False testimony by a Los Angeles police officer led a judge on Monday to throw out a case against a man accused of attempted murder -- the second time in recent months that an LAPD officer's testimony has torpedoed a prosecution.
Saul Eady, who has spent three years in custody, was released Monday after Los Angeles County Superior Court Judge William Sterling granted a request from the district attorney's office to dismiss the case. The abrupt ending came after Eady's lawyer confronted the prosecution's key witness, Det. David Friedrich, with Los Angeles Police Department radio recordings that contradicted Friedrich's account of a stakeout.
Michael Yglecias, the head deputy district attorney involved in the decision to seek the dismissal, said he did not believe Friedrich had intentionally lied on the stand. He attributed the contradictions to "faulty recollections" and the officer's poor documentation of the incident -- documentation that omitted crucial details.
"I believe this officer did the best he could, but unfortunately mistakes were made and we lacked confidence in the persuasiveness of our case," Yglecias said. "We still have a belief in Eady's guilt, which made for an agonizing decision."
For The Record
Los Angeles Times Saturday, August 23, 2008 Home Edition Main News Part A Page 2 National Desk 1 inches; 49 words Type of Material: Correction
Police testimony: In some editions of Tuesday's California section, a headline on an article about the dismissal of a criminal case because of false testimony by a Los Angeles police officer described the charge against the defendant as murder. The defendant, Saul Eady, had been charged with attempted murder.
Greg Apt, Eady's attorney, was far more critical, accusing Friedrich in court of lying on the stand.
"I expect that there will be shades of the truth told in a trial," Apt said in an interview. "But we rely on certain foundational things -- that someone is not going to tell a straight-out lie. This is very frustrating and disturbing."
In May 2005, the LAPD's Special Investigation Section, an elite group of plainclothes detectives, received a tip that several men were plotting to use a van to carry out a string of crimes. Eady and another man, Justin Montgomery, were said to be members of the group. Friedrich staked out the van on August Street in Baldwin Hills in a surveillance vehicle while other members of the unit waited in cars nearby.
On May 9, three men drove the van into an alley to confront a suspected gang rival and opened fire. They missed their target, raced back to the Baldwin Hills neighborhood and went into an apartment building. Police locked down the street and searched the building but found none of the suspects. Eady and Montgomery were arrested days later.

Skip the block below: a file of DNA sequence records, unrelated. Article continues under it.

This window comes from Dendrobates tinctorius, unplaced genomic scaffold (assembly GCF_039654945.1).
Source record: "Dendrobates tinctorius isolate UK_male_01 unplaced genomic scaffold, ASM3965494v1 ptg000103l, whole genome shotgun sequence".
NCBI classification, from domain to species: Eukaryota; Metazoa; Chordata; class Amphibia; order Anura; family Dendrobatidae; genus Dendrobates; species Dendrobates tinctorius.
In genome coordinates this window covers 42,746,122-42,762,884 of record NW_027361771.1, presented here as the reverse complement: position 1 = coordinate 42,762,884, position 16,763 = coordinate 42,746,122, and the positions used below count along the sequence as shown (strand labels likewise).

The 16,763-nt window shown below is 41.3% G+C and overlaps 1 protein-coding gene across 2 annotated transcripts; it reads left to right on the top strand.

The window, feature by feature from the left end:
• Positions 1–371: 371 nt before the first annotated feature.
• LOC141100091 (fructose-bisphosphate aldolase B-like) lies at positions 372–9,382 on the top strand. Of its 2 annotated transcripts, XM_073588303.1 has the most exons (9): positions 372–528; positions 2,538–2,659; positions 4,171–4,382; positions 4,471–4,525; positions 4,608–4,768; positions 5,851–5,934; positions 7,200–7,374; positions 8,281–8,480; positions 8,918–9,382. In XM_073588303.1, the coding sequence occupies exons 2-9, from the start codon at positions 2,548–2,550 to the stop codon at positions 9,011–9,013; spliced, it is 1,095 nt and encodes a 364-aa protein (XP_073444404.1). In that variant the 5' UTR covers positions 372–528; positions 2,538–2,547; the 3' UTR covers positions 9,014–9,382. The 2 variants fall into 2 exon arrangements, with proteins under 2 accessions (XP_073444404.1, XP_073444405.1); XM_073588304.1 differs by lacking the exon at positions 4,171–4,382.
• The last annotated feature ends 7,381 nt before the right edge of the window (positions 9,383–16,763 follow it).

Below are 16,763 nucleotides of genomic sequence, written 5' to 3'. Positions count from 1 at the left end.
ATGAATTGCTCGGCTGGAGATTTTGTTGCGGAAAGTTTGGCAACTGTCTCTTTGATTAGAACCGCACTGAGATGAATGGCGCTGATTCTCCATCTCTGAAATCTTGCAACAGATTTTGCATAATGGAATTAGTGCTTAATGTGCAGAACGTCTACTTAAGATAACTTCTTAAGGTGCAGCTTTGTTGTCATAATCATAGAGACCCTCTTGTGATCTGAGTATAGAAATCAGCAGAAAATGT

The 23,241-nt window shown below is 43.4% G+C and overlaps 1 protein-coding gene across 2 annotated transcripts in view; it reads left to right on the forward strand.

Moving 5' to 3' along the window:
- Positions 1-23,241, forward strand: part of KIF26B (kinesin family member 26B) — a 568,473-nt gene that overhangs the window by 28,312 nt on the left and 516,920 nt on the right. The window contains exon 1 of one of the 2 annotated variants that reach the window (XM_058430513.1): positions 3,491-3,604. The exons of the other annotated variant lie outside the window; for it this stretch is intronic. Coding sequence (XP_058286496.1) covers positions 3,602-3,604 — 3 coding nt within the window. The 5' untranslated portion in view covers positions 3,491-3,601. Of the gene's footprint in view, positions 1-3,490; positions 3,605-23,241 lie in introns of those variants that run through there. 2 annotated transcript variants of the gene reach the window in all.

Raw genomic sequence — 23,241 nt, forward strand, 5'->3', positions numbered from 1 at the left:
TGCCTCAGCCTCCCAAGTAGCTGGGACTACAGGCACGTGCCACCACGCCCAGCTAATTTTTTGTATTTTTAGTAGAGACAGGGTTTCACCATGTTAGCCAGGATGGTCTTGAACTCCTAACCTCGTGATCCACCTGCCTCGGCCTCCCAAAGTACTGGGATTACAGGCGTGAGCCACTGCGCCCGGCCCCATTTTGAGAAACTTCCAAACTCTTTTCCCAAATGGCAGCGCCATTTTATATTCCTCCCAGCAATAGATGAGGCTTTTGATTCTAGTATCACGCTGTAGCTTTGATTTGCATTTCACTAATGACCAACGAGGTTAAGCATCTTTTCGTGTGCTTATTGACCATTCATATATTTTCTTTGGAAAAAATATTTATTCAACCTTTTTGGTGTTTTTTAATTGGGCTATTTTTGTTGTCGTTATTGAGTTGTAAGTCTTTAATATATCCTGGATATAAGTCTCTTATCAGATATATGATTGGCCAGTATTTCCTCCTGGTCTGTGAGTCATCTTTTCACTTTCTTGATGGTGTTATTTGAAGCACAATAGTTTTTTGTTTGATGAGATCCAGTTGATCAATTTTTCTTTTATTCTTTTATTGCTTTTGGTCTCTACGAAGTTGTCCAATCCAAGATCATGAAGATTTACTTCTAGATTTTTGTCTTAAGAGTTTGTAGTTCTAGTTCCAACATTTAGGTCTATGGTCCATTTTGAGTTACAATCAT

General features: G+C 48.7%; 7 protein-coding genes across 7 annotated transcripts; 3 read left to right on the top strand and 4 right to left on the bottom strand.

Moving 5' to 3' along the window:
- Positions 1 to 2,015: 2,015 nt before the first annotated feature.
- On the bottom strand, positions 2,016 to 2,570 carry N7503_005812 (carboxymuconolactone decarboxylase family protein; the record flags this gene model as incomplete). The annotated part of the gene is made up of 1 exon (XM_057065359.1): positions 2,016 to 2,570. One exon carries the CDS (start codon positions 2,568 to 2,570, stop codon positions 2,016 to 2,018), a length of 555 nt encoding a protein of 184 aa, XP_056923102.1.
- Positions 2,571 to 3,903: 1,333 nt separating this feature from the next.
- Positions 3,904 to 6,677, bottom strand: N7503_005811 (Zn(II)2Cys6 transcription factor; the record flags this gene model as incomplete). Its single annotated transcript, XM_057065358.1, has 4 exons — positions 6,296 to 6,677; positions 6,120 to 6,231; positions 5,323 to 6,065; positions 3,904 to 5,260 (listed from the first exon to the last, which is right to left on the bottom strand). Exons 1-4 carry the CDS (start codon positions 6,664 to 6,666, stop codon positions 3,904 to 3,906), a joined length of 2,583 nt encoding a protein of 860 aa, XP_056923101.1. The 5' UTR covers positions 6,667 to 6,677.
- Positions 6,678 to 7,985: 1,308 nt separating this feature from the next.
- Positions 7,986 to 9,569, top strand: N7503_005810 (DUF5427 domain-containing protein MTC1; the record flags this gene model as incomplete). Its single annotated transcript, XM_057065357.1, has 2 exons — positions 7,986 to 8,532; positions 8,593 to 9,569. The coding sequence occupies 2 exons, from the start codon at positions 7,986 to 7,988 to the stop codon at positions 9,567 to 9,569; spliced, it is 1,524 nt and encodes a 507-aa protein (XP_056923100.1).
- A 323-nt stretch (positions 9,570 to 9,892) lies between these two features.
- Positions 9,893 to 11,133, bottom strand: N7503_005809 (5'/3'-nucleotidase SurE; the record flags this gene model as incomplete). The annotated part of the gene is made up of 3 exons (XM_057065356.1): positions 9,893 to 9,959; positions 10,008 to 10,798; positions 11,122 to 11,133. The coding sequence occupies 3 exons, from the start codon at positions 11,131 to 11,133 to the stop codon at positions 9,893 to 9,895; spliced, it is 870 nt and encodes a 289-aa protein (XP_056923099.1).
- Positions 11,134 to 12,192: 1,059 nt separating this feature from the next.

At a preliminary hearing, and later at the trial, the prosecution relied heavily on Friedrich's testimony to prove the men's involvement. Friedrich told jurors that he had seen Eady and Montgomery enter the van, saw Montgomery behind the steering wheel as he made a left turn and saw two men who appeared to be Eady and Montgomery flee after the van returned.
Jurors were evenly split in Eady's first trial, which ended in a hung jury. Montgomery was convicted and sentenced to life in prison.
The district attorney's office decided to retry Eady. As part of his preparation for the second trial, Apt subpoenaed the LAPD for any audio recordings of radio communications made during the incident. He received three hours of recordings from the radio channel used by the detectives.
The tapes, Apt said, lay out a different and far more confusing story than the one Friedrich told in court. In the recordings, Friedrich, an officer overhead in a helicopter and others on the ground tried to keep tabs on several men who were milling about and getting into and out of the van.
Friedrich, Apt said, never positively identified Eady on the tapes, telling other officers that one of the men dressed in a gray hooded sweatshirt and jeans "could be Eady." Friedrich also expressed confusion on the tapes about whether the men they thought were Eady and Montgomery had exited the van before it left August Street, while the officer in the helicopter is heard saying at one point that the men had, in fact, "unloaded," or gotten out of the van. The tapes also revealed that the van did not make a left turn as Friedrich had testified, raising doubts about how he could have seen Montgomery behind the wheel.
Last week, the detective took the stand again in Eady's second trial and repeated his earlier version of what he saw. On Thursday, during cross-examination, Apt asked Friedrich if he would expect recordings of the incident to support his account. Hilary Williams, the prosecutor in the case, asked for a recess. After listening to the tapes over the weekend and discussing it with Yglecias, she returned to court Monday and requested the dismissal.
LAPD Deputy Chief Charlie Beck, who oversees the department's detectives, said he had directed his staff to do "a complete review" of the case.
Montgomery's lawyer, Dale Atherton, said the tapes undermine his client's conviction. Atherton says he plans to argue Montgomery's release from prison.
"He was calm, he was cool, he appeared totally credible," Atherton recalled of Friedrich's testimony. "He spoke right into the microphone and lied. He didn't blink."
Steve Meister, a lawyer provided for Friedrich by the police union, strenuously disputed those comments, saying that "No amount of chest-pounding and assertions . . . are going to make David Friedrich into a liar."
Eady's case echoes that of Guillermo Alarcon Jr., a grocery store worker who was exonerated of drug possession charges last month after his lawyer turned up a security tape that contradicted the LAPD officers' account.